Talk of antiquated! (I did. On Tuesday.)
As I was saying, I knew it would be somewhere. I searched at home, high and low. And then, without searching at all, I happened to glance sideways at Mother-of-witch’s bookshelf (re-arranged many times by me), and there it was! I can’t understand why I haven’t had it with me.
The Retired Children’s Librarian was a dutiful and hard-working librarian in her day. She wrote the odd guide-book on what to read. This is one of them, Böcker för barn och ungdomar som inte tycker om att läsa. As will be obvious to most of you, that’s Books for children and teens who don’t like reading.
There are many such people, although possibly not very often found in libraries. But compile this long list of suitable books she did. And this being before I knew any published writers, I was quite proud to know her. The book is signed. It says ‘greetings from the author.’ (Med hälsningar från författaren, is what I mean.)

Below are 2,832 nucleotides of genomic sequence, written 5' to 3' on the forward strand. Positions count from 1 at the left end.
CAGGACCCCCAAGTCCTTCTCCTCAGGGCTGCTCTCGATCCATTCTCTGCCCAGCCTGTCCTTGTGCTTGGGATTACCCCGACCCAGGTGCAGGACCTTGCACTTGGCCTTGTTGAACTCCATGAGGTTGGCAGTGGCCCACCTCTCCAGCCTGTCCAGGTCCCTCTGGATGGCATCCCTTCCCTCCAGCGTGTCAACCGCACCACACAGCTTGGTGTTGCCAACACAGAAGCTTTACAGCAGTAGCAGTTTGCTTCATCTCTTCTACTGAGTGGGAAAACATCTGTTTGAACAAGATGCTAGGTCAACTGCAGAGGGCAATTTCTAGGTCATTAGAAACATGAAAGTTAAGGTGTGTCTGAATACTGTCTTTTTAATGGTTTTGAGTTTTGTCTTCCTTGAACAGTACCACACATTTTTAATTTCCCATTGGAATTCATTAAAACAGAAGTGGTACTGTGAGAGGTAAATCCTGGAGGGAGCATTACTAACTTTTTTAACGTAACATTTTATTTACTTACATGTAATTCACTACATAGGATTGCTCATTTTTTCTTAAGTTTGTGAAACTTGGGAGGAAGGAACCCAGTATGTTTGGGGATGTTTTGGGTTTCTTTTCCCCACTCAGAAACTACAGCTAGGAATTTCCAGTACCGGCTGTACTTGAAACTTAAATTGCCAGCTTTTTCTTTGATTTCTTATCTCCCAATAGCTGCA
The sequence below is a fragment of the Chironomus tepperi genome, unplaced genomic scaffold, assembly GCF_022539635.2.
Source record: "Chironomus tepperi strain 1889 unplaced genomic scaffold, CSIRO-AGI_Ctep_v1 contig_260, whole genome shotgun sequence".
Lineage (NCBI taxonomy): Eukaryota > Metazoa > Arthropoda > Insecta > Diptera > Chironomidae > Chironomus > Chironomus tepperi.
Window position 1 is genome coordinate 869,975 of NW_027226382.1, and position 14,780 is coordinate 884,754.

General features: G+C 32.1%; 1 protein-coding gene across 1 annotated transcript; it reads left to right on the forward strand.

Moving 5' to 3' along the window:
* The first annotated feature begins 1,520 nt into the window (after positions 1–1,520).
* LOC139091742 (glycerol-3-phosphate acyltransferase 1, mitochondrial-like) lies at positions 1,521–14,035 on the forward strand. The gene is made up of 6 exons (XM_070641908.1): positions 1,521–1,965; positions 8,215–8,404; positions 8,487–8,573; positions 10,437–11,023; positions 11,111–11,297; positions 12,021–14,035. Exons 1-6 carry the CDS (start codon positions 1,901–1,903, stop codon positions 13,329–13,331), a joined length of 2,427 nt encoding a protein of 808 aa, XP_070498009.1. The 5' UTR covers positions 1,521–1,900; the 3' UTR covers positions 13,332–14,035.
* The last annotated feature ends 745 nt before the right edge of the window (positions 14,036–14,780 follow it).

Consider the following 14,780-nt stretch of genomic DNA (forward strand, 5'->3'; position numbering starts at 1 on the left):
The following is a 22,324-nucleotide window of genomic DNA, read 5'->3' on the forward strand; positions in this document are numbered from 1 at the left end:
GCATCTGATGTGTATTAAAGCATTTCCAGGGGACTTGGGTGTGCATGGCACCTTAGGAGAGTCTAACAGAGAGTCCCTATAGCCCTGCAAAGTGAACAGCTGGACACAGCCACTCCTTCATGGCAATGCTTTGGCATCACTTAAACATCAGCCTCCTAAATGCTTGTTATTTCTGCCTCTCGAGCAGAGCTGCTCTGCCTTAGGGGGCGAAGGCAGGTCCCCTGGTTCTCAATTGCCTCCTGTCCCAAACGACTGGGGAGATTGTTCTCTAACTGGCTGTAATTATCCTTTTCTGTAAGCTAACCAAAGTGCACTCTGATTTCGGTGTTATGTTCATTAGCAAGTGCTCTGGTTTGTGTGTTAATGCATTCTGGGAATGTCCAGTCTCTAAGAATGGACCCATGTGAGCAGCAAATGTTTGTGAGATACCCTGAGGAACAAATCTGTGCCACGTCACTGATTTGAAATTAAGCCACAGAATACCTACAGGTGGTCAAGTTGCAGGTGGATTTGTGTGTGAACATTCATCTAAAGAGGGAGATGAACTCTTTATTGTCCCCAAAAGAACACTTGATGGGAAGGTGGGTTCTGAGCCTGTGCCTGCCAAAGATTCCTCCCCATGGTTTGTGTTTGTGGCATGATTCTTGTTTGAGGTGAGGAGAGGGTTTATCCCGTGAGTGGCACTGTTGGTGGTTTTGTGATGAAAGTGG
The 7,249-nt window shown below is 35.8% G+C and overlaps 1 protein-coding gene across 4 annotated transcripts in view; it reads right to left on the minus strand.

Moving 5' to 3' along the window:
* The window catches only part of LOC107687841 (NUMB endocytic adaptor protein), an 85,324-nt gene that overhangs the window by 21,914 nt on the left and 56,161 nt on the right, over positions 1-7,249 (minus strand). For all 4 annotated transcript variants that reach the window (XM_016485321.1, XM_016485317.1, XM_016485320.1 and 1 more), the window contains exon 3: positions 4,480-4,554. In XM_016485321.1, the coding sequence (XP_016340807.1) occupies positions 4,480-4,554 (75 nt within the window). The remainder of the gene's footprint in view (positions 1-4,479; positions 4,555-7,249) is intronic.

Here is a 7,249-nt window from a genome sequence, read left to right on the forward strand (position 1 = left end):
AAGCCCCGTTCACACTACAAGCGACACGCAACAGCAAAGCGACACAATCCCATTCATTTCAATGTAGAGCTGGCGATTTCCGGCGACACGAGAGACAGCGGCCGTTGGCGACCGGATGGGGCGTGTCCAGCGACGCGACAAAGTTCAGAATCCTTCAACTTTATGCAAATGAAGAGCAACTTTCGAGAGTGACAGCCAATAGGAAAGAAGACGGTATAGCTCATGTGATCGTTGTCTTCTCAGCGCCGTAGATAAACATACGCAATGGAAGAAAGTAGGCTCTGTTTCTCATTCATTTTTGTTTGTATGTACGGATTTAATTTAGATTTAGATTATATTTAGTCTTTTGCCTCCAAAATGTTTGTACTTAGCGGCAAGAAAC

At the time I tended to agree with what she suggested. I had read quite a few already, and was interested to see what else she reckoned would be good. Published in 1977, I was too old to be her target audience, and I will blame my ignorance of K M Peyton on that, because I see she included Flambards and something else.
I note – now – that she was fair, since she has included books I happen to know she wasn’t terribly keen on. That’s as it should be.
I’ll need to read through this more carefully, but I’d bet that most of the books will still be worthwhile, with only a few becoming obsolete with the passing of time. Swedish libraries use a cataloging system different from many others, and it’s interesting to see that they have included all the reference numbers, presumably to ease the search when the un-keen reader goes to the library to find it.
Because that’s where you were supposed to go, back in the days when libraries simply were there for you.